In order to study the effect of different kinds of cement on the production of BAAC specimens, preliminary feasibility tests were carried out using cement of the same type from 2 brands:

  • Italcementi CEM II A/LL 42.5 R

  • Calme Speziali CEM II A/LL 42.5 R

As highlighted above, although cement with a different brand has the same characteristics according to the UNI 197/1 standard [23], the effect on the production of BAAC specimens is different. This probably depends in particular to the amount of clinker (80-94%) and fillers (6-20%) in Portland cement which, in addition to being variable in discrete quantities, could affects the aeration process as well as the final density of the product.

To this end, a series of specimens were prepared with a standardized recipe to evaluate the specific effect of the type of cement. The following Table 2 shows the recipe for making the specimens.

Table 2. Standard mix design for cements evaluation




300 [g]




350 [g]


2.5 [g]

Hydrogen peroxide

6.5 [ml]

The sand used for the mix design reported in Table 2 is Silverbond SA600.

The samples produced were made in standard 10x10x10 cm moulds. To assess the influence of cement, the following parameters were monitored:

  • heights of the product;

  • density (expressed in kg/m3);

  • mechanical strength (expressed in MPa);

  • percentage increase in volume.

The height of the grout inside the mould was determined both in the contact surface with the mould and in the central surface, before the addition of H2O2 and at the end of the leavening process, as indicated below:

(1) Initial height (H1) on the wall before the addition of H2O2;

(2) Final height (H2) on the wall and at the end of the leavening;

(3) Final height (H3) evaluated at the center at the end of the reaction.

The variation in height increase of the specimen is always greater at the centre than at the wall of the mold (Figure 9).

Figure 9. Graphic representation of the specimen

It has also been observed that, during the leavening phase, the free surface of the specimens (the upper part) has a convex shape (“panettone” type), presumably due to the friction exerted by the walls of the mold on the cement grout, in function of the viscosity of the mix, of the anisotropy of the cement-wall contact area and of the size of the free surface area.

The Table 3 shows the type of cement, the heights of the specimens (H1 is equal to 48 mm for both of them), the density [19], the mechanical compressive strength [20]. The height percentage increase, calculated as (H3-H1)/H3, respectively equal to 52% (Italcementi) and 56.4% (Calme-Speziali). The obtained results show that, all other boundary conditions being equal, the specimens made with Calme-Speziali cement has greater growth, highlighted by both the H3 height and the density. This implies that, in order to obtain a product at a target density, a smaller quantity of aerating agent (hydrogen peroxide) is required, which is also the reagent with the highest added value.

Table 3. Physical and mechanical results related to the different brands


H2 [mm]

H3 [mm]

Density [kg/m3]

Compressive strength [MPa]





3 – 3.5





2.9 – 3.3

Both the cement types present substantially the same overall response in term of density and compressive strength.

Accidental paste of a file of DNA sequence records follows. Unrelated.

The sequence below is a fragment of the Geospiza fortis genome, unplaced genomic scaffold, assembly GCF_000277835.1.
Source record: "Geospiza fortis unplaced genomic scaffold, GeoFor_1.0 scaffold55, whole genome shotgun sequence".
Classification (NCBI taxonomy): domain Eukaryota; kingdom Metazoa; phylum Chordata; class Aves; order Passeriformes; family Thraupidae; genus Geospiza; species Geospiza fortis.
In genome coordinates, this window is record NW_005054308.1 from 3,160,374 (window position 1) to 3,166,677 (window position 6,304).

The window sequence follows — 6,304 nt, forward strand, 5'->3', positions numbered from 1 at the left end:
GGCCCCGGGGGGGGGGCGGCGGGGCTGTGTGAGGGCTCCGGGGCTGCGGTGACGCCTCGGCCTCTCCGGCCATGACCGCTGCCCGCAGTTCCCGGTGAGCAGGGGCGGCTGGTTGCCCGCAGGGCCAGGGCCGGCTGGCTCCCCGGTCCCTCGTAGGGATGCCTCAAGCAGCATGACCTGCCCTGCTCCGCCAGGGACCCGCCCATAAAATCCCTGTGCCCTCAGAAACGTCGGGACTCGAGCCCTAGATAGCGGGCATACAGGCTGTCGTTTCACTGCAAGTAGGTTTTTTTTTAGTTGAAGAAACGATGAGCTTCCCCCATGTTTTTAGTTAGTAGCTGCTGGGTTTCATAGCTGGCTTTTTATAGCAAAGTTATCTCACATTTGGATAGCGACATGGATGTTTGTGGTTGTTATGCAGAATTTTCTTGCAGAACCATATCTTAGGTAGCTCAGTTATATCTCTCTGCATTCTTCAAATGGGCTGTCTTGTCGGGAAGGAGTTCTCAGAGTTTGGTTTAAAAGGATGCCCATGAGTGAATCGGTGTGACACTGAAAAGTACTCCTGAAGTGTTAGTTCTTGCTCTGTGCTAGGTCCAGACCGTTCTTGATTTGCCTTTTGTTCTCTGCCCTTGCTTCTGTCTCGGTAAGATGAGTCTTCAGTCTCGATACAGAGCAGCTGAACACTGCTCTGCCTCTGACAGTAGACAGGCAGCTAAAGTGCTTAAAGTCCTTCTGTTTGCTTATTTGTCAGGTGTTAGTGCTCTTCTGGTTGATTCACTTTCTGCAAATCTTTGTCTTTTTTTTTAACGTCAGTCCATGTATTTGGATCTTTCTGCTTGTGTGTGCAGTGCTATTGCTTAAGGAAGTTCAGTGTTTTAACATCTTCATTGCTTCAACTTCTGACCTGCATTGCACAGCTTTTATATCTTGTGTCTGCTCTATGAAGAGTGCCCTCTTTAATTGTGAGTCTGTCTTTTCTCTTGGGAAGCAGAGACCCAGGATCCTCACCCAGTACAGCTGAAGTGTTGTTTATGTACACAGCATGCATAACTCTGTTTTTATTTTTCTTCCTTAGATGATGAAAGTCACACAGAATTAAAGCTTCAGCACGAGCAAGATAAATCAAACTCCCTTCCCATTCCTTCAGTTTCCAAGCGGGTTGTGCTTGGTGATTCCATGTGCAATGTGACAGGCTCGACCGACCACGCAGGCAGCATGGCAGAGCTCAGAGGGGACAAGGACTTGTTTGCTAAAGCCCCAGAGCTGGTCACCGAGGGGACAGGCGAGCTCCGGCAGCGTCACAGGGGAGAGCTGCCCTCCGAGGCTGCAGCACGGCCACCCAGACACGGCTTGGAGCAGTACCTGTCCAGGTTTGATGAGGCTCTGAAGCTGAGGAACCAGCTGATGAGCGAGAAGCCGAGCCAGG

Furthermore, with Calme-Speziali cement it was also possible to develop a mix design to reach the target density of 300 kg/m3 by re-modulating the yeast/hydrogen peroxide ratio. The data are shown in the table below (Table 4).

Table 4. BAAC mix design with Calme-Speziali cement with a density of 350 kg/m3




300 [g]




350 [g]


1 [g]

Hydrogen peroxide

14.1 [ml]

The higher amount of hydrogen peroxide is necessary to produce a greater volume increase than previously made specimens. To prevent the grout from leaking out of the formwork, the value of 3/5 was used as the basis for calculating the quantity of reagents used for the recipe.

The mechanical strength is equal to 1.4 MPa, substantially similar to autoclaved aerated concrete products, usually used for thermal and acoustic insulation of buildings.

4.2 Evaluation of yeast amount on BAAC products

In order to study the different densities of BAAC specimens and identify the best types and weight ratios of raw materials, an experimental study was implemented to evaluate the influence of yeast on the aeration process. In this regard, using the standard recipe shown in Table 2, different amount of yeast was added to the mixture.

The sand used for mix design reported in Table 2 is Silverbond SA600.

Table 5 shows the heights of the specimens made with variable quantities of yeast in the range 0 – 2.5 g. The H1 value (48 mm), starting point of the growth, the same for each specimen, represents the height of the grout before the introduction of hydrogen peroxide and is the temporal beginning of the aeration process.

Figure 10 shows the trend of the height H3 (mm), of the samples made with the standard recipe as the amount of yeast varies.

With the standard recipe, and in particular with a constant amount of hydrogen peroxide equal to 6.5 ml, the variation in the yeast quantity with respect to the growth of the specimens shows an increasing trend up to 1.5 g of yeast content, after which, increasing value, the growth remains constant.

This means that the dismutation reaction of hydrogen peroxide is the limiting factor affecting the growth, whereas the yeast content is related to the number of reactions site occurred inside the sample that generate the amount of porosity. At this regard a right ratio between peroxide and yeast is necessary to get the required density with an optimum pores distribution.